The jurisdiction of these courts is usually limited by geographic area and the amount of the claims allowed. Some of these courts may be limited to claims no larger than $500 for example. In some states, Justice Courts may have jurisdiction over matters where the damages in controversy are as much as $20,000 or more. The judges in these courts are often called "Justices of the Peace." These courts can hear almost any type of matter as long as it does not involve real property issues or exceed the monetary claims. The records from these courts are more usually available than the local or municipal courts.

Trial courts of general jurisdiction

Every state has a trial court of general jurisdiction. The names and divisions of these court vary considerably. Here are some of the names used for these courts across the country:

  • Courts of Common Pleas
  • District Courts
  • Superior Courts
  • Circuit Courts
  • Chancery Courts
  • County Courts

These courts can hear any case or controversy covered by state law however, most of the states have a number of specialized divisions of these courts for specific matters such as probate, juvenile matters, divorce or family matters, and so forth. There is a long list of these divisions in a Wikpedia article entitled, "List of courts of the United States."

Appeals courts

Most of the courts allow appeals of their decisions to a higher court. For example, if you do not agree with the decision in a Justice Court, you may be able to appeal to the general trial court. But the Appeals courts in each state are those that hear appeals from the general trial courts. These are the courts of record and the decisions of the judges are recorded and maintained in the national reporter system of records. As I already mentioned these are the most easily located of all court decisions.

Supreme courts

Each of the states has its own state supreme court. These courts are those of last resort. The supreme courts hear cases that are appealed from the rulings of the Appeals courts. They also hear a very limited number of cases that are filed directly in these courts depending on the unique laws of each state. All of these supreme court decisions are also preserved and reported in the national reporter system.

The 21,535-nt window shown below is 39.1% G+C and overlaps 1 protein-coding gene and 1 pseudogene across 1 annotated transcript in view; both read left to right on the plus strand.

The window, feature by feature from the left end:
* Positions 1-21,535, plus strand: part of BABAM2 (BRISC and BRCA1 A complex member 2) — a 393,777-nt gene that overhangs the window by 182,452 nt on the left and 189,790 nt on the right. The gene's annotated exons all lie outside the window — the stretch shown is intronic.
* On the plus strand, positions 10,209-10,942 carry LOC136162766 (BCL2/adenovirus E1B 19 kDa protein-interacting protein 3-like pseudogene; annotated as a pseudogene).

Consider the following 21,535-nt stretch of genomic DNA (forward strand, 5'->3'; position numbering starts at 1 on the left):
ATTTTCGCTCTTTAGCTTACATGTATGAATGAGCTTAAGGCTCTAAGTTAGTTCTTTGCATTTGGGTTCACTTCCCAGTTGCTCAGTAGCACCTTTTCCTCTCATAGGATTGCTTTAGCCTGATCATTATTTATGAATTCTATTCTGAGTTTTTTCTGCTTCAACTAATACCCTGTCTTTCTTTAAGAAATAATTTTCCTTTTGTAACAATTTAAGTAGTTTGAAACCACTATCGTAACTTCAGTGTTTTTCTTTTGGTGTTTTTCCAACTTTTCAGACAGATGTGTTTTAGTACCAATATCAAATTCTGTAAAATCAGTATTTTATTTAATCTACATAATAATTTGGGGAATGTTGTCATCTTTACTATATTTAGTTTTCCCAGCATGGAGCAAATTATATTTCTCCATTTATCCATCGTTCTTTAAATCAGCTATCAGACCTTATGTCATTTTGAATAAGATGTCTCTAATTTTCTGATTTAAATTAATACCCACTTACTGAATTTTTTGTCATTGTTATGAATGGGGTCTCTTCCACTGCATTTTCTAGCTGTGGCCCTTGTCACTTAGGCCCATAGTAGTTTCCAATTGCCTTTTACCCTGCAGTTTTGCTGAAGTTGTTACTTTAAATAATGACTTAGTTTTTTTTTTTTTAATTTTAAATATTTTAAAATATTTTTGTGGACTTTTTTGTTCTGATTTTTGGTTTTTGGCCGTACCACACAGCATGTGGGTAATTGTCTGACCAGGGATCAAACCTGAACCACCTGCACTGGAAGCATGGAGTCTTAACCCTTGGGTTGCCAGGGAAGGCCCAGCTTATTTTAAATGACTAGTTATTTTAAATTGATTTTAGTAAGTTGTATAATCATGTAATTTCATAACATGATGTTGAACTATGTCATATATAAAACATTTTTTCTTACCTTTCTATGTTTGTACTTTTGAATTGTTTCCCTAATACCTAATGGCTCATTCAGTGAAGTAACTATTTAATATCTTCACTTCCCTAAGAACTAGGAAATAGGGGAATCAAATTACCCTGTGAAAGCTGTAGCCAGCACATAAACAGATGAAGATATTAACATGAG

Here are a list of resources that give the history and organization of the state and local courts in the United States.

Cole, George F, and Christopher E Smith. The American System of Criminal Justice. Belmont, CA: West/Wadsworth, 1998.
Kammen, Michael G. “Colonial Court Records and the Study of Early American History: A Bibliographical Review.” The American Historical Review The American Historical Review 70, no. 3 (1965).

Konig, David Thomas, William E Nelson, Mass.) Pilgrim Society (Plymouth, Massachusetts, Court of General Sessions (Plymouth County), Massachusetts, and Court of Common Pleas (Plymouth County). Plymouth Court Records, 1686-1859. Wilmington, Del.: M. Glazier, 1978.

Plucknett, Theodore Frank Thomas. A Concise History of the Common Law. Boston: Little, Brown, 1956.

Rapaport, Diane. New England Court Records: A Research Guide for Genealogists and Historians. Burlington, Mass.: Quill Pen Press, 2006.

Sanborn, Melinde Lutz. Ages from Court Records, 1636-1700. Baltimore, MD: Genealogical Pub. Co., 2003.

United States, Department of State, and Office of International Information Programs. Outline of the U.S. Legal System. [Washington, D.C.]: Bureau of International Information Programs, U.S. Dept. of State, 2004.

White, G. Edward. American Legal History: A Very Short Introduction, 2014.